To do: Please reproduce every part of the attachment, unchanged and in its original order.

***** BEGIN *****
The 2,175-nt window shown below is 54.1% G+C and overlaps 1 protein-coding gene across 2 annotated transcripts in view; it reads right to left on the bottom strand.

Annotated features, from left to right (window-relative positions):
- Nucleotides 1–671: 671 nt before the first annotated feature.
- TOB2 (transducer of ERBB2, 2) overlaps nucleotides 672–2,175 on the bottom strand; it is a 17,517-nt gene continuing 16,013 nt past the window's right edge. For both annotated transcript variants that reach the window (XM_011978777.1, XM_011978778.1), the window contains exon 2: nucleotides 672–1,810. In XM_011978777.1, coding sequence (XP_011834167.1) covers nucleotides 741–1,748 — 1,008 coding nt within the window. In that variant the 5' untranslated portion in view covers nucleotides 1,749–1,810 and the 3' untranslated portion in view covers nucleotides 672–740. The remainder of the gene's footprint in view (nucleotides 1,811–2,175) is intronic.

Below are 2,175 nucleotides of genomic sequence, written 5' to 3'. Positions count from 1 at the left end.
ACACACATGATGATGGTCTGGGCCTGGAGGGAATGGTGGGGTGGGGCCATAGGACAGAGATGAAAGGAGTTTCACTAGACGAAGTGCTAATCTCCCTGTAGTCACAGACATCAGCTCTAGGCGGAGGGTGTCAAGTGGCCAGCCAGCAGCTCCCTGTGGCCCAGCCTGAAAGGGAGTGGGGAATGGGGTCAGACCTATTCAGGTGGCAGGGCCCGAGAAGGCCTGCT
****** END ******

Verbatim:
The 2,175-nt window shown below is 54.1% G+C and overlaps 1 protein-coding gene across 2 annotated transcripts in view; it reads right to left on the bottom strand.

Annotated features, from left to right (window-relative positions):
- Nucleotides 1–671: 671 nt before the first annotated feature.
- TOB2 (transducer of ERBB2, 2) overlaps nucleotides 672–2,175 on the bottom strand; it is a 17,517-nt gene continuing 16,013 nt past the window's right edge. For both annotated transcript variants that reach the window (XM_011978777.1, XM_011978778.1), the window contains exon 2: nucleotides 672–1,810. In XM_011978777.1, coding sequence (XP_011834167.1) covers nucleotides 741–1,748 — 1,008 coding nt within the window. In that variant the 5' untranslated portion in view covers nucleotides 1,749–1,810 and the 3' untranslated portion in view covers nucleotides 672–740. The remainder of the gene's footprint in view (nucleotides 1,811–2,175) is intronic.

Below are 2,175 nucleotides of genomic sequence, written 5' to 3'. Positions count from 1 at the left end.
ACACACATGATGATGGTCTGGGCCTGGAGGGAATGGTGGGGTGGGGCCATAGGACAGAGATGAAAGGAGTTTCACTAGACGAAGTGCTAATCTCCCTGTAGTCACAGACATCAGCTCTAGGCGGAGGGTGTCAAGTGGCCAGCCAGCAGCTCCCTGTGGCCCAGCCTGAAAGGGAGTGGGGAATGGGGTCAGACCTATTCAGGTGGCAGGGCCCGAGAAGGCCTGCT